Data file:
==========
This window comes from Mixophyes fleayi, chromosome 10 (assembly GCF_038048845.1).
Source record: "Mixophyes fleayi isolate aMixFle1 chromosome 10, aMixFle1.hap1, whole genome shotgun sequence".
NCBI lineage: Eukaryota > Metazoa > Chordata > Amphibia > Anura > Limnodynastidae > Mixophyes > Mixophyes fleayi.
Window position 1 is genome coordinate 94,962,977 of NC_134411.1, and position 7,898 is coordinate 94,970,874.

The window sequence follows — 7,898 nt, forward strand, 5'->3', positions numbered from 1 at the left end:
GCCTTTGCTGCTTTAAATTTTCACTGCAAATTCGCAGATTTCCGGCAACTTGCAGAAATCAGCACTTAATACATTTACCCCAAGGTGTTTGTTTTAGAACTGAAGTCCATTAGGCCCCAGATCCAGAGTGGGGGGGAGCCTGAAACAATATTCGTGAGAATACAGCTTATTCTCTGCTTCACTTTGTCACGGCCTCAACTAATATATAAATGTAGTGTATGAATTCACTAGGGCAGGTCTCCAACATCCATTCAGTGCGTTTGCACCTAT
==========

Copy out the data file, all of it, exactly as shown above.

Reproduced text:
This window comes from Mixophyes fleayi, chromosome 10 (assembly GCF_038048845.1).
Source record: "Mixophyes fleayi isolate aMixFle1 chromosome 10, aMixFle1.hap1, whole genome shotgun sequence".
NCBI lineage: Eukaryota > Metazoa > Chordata > Amphibia > Anura > Limnodynastidae > Mixophyes > Mixophyes fleayi.
Window position 1 is genome coordinate 94,962,977 of NC_134411.1, and position 7,898 is coordinate 94,970,874.

The window sequence follows — 7,898 nt, forward strand, 5'->3', positions numbered from 1 at the left end:
GCCTTTGCTGCTTTAAATTTTCACTGCAAATTCGCAGATTTCCGGCAACTTGCAGAAATCAGCACTTAATACATTTACCCCAAGGTGTTTGTTTTAGAACTGAAGTCCATTAGGCCCCAGATCCAGAGTGGGGGGGAGCCTGAAACAATATTCGTGAGAATACAGCTTATTCTCTGCTTCACTTTGTCACGGCCTCAACTAATATATAAATGTAGTGTATGAATTCACTAGGGCAGGTCTCCAACATCCATTCAGTGCGTTTGCACCTAT